NASA awards $184k to CWU professor

Rashay Reading, Staff Reporter

Dr. Darci Snowden received a grant from National Aeronautics and Space Administration (NASA) to do scientific research on the Cassini Solstice Mission. She is currently working on interpreting data for the mission.

The grant totaled about $184,000 and was awarded to Snowden to research the atmosphere around Saturn’s moon, Titan.


Snowden, a physics professor, is fairly new to teaching–this being only her second year–with the exception of holding a brief TA position at the beginning of graduate school. Besides this, Snowden has been a research associate at the University of Arizona.

“This has definitely been a learning experience for me,” Snowden said.

Originally from Missoula, Mont., Snowden also briefly lived in Florida when she was young.

Snowden has always had a love for the outdoors and the Northwest area, and when asked what started her interest in science, she said it was probably having lived in these areas.

Since Snowden was young, there had never been any doubts that she wanted to go into science.

Snowden’s love for this area is one of the main reasons why she chose to teach at Central.

“I was interested in being in a place like this, that has a lot of opportunities to teach and work with students directly,” Snowden said. “But I’m also a huge fan of the Northwest, so when I was thinking about where I wanted to land in life, I definitely wanted to be here.”

Snowden pursued a bachelor’s degree in physics at Harvey Mudd College in California, and her graduate certificate in astrobiology and Ph.D. in geophysics at the University of Washington for.

Andrew Piacsek, physics department chair, says he has known Snowden since 2013, and has had a great experience working with her.

“She just had a really good work ethic, and a good presence in the classroom. She knew how to get a good grant from NASA, and it would have been crazy not to hire her,” Piacsek said.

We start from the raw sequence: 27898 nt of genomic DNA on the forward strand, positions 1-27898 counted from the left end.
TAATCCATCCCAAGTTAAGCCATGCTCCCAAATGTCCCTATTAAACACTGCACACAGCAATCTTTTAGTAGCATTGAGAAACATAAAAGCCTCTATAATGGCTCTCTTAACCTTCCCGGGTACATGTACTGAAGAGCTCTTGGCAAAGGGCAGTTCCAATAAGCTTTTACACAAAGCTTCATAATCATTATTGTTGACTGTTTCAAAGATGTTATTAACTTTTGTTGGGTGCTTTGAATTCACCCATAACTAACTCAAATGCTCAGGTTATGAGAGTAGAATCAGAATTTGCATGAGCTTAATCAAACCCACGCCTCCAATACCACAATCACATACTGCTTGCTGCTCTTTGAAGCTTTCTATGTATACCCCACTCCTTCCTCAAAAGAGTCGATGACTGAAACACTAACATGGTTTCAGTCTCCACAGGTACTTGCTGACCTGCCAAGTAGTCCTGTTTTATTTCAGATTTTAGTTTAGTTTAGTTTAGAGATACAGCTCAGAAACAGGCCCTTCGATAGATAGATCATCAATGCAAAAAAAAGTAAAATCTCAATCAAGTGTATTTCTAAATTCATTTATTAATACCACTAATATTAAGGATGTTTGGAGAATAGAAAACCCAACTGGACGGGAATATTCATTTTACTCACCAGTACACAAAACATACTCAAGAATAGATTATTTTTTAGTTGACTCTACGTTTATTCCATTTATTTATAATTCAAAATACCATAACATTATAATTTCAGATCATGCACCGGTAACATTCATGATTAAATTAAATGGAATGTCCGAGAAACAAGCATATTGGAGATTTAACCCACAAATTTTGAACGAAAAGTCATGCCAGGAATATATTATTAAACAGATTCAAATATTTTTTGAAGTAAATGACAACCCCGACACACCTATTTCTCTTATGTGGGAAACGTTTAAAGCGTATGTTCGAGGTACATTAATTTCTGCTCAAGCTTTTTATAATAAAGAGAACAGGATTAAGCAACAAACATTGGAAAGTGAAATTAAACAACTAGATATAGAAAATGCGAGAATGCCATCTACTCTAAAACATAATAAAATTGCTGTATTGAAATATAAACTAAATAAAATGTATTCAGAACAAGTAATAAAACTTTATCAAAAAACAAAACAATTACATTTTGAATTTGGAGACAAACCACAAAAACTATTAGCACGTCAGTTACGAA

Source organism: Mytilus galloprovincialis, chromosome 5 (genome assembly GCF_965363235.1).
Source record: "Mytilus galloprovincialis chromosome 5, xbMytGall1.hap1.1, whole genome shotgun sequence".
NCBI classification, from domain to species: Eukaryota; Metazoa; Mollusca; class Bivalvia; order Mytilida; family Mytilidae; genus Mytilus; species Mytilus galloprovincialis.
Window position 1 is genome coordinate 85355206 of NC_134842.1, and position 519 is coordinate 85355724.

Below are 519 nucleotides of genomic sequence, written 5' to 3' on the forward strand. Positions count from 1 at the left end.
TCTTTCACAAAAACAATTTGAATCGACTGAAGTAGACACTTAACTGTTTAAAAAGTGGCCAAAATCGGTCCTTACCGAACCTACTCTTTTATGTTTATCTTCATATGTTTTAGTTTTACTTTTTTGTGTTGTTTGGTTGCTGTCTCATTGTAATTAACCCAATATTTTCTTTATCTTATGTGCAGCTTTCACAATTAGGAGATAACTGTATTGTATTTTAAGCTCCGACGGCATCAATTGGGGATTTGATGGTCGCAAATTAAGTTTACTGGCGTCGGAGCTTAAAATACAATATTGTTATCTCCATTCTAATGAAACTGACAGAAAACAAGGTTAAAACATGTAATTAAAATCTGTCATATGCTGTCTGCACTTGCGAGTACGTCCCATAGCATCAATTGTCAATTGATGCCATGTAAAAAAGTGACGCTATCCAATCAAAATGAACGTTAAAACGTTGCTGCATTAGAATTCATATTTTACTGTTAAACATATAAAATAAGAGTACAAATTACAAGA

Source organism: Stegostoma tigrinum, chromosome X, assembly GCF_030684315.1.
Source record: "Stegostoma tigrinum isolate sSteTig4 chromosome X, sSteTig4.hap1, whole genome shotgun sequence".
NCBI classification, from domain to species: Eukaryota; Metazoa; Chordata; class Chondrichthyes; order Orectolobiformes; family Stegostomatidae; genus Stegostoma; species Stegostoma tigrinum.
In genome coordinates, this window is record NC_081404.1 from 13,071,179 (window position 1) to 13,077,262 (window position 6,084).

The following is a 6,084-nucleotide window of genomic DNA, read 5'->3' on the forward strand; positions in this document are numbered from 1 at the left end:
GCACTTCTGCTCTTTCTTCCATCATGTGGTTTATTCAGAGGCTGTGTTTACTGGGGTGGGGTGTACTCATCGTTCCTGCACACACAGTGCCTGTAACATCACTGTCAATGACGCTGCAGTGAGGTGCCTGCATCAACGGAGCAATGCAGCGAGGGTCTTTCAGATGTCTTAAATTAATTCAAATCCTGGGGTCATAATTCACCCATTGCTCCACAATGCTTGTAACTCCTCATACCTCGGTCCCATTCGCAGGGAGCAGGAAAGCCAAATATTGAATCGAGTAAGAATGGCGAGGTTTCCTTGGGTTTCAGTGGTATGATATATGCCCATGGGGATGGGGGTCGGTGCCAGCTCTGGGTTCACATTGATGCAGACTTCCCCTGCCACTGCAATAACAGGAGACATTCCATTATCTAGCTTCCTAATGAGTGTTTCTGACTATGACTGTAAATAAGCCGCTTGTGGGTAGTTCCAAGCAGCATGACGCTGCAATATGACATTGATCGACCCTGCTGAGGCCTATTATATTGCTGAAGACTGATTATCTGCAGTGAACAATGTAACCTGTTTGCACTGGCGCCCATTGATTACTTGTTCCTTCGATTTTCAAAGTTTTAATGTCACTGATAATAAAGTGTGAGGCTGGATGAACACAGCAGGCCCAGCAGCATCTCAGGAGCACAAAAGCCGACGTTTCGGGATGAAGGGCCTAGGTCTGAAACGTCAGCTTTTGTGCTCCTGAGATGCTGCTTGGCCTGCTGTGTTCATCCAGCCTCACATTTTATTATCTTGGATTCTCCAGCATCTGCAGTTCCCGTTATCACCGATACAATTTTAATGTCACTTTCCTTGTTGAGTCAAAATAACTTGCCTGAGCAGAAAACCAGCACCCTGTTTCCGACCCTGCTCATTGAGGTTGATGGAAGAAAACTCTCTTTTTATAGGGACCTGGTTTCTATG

The grant is to write models, do data analysis and study the atmosphere using Cassini data, according to Snowden.

“I’m trying to understand the input of energy from particles in Saturn’s magnetic field that are accelerated or brought to very high speeds by the magnetic field–how they come into Titan’s atmosphere,” Snowden said.

All of Snowden’s research will be done in Ellensburg. The project is done entirely on computers, and therefore can be done anywhere she goes.

“There are struggles at every stage… Getting my undergraduate degree was not a piece of cake, and graduate school had its own struggles,” Snowden said. “A lot of that was self-motivation to have that inner drive to finish the research.”

The mission has made over one hundred ‘fly-bys’ around Titan and has been active for about ten years, but will end in 2017 by crashing the satellite into Saturn.

Before the mission, barely anything was known about Titan, but it is now known that Titan’s geology is incredibly similar to Earth’s. Research has also found that its atmosphere also produces a large amount of organic material.

Snowden says that the Cassini mission is the last planned large-scale NASA mission. In future years there will only be small missions and projects.

“I don’t know if there will be another [mission] as big as Cassini in my lifetime,” Snowden said. “So it’s really great to be a part of it.”